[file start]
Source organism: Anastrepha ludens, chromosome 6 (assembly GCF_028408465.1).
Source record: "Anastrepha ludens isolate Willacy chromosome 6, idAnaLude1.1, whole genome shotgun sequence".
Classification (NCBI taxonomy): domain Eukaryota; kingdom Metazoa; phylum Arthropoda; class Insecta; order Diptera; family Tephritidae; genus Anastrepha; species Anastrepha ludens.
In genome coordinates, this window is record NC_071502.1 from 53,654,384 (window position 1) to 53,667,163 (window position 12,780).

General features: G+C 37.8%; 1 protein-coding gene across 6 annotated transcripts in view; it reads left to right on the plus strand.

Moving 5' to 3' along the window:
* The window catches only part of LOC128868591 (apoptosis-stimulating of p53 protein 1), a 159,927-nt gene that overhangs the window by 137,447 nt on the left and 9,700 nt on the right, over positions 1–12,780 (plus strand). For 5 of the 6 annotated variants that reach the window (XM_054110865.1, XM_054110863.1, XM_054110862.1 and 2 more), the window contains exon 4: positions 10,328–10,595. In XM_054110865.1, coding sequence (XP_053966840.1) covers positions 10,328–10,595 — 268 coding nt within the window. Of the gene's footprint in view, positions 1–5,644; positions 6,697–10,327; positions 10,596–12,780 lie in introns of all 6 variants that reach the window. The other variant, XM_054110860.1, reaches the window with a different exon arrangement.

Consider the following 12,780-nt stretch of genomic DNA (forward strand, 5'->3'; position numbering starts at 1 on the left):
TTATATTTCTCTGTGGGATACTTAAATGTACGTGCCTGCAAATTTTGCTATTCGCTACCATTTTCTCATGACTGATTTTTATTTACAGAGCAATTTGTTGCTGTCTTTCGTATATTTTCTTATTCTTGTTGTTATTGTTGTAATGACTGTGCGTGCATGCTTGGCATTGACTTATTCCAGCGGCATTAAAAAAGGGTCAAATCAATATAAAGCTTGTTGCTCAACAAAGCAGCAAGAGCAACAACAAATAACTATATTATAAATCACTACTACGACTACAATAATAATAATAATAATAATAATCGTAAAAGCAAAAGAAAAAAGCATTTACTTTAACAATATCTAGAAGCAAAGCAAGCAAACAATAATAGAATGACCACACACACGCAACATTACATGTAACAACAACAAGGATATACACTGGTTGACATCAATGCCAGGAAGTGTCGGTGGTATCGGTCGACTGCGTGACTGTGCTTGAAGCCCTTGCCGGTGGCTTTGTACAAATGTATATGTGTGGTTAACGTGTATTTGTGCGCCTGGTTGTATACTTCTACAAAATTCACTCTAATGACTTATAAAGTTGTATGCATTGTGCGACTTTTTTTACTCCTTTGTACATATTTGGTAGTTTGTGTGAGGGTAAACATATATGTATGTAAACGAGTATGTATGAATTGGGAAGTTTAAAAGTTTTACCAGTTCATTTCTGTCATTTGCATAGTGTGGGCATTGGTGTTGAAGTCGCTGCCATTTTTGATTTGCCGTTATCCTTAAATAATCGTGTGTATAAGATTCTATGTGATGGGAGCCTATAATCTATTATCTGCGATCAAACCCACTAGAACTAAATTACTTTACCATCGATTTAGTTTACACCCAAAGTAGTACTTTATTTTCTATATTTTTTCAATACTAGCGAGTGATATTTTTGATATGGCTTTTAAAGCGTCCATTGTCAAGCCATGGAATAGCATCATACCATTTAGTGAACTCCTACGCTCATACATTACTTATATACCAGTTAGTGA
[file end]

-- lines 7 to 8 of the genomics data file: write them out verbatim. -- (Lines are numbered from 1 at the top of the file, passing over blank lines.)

* The window catches only part of LOC128868591 (apoptosis-stimulating of p53 protein 1), a 159,927-nt gene that overhangs the window by 137,447 nt on the left and 9,700 nt on the right, over positions 1–12,780 (plus strand). For 5 of the 6 annotated variants that reach the window (XM_054110865.1, XM_054110863.1, XM_054110862.1 and 2 more), the window contains exon 4: positions 10,328–10,595. In XM_054110865.1, coding sequence (XP_053966840.1) covers positions 10,328–10,595 — 268 coding nt within the window. Of the gene's footprint in view, positions 1–5,644; positions 6,697–10,327; positions 10,596–12,780 lie in introns of all 6 variants that reach the window. The other variant, XM_054110860.1, reaches the window with a different exon arrangement.

Consider the following 12,780-nt stretch of genomic DNA (forward strand, 5'->3'; position numbering starts at 1 on the left):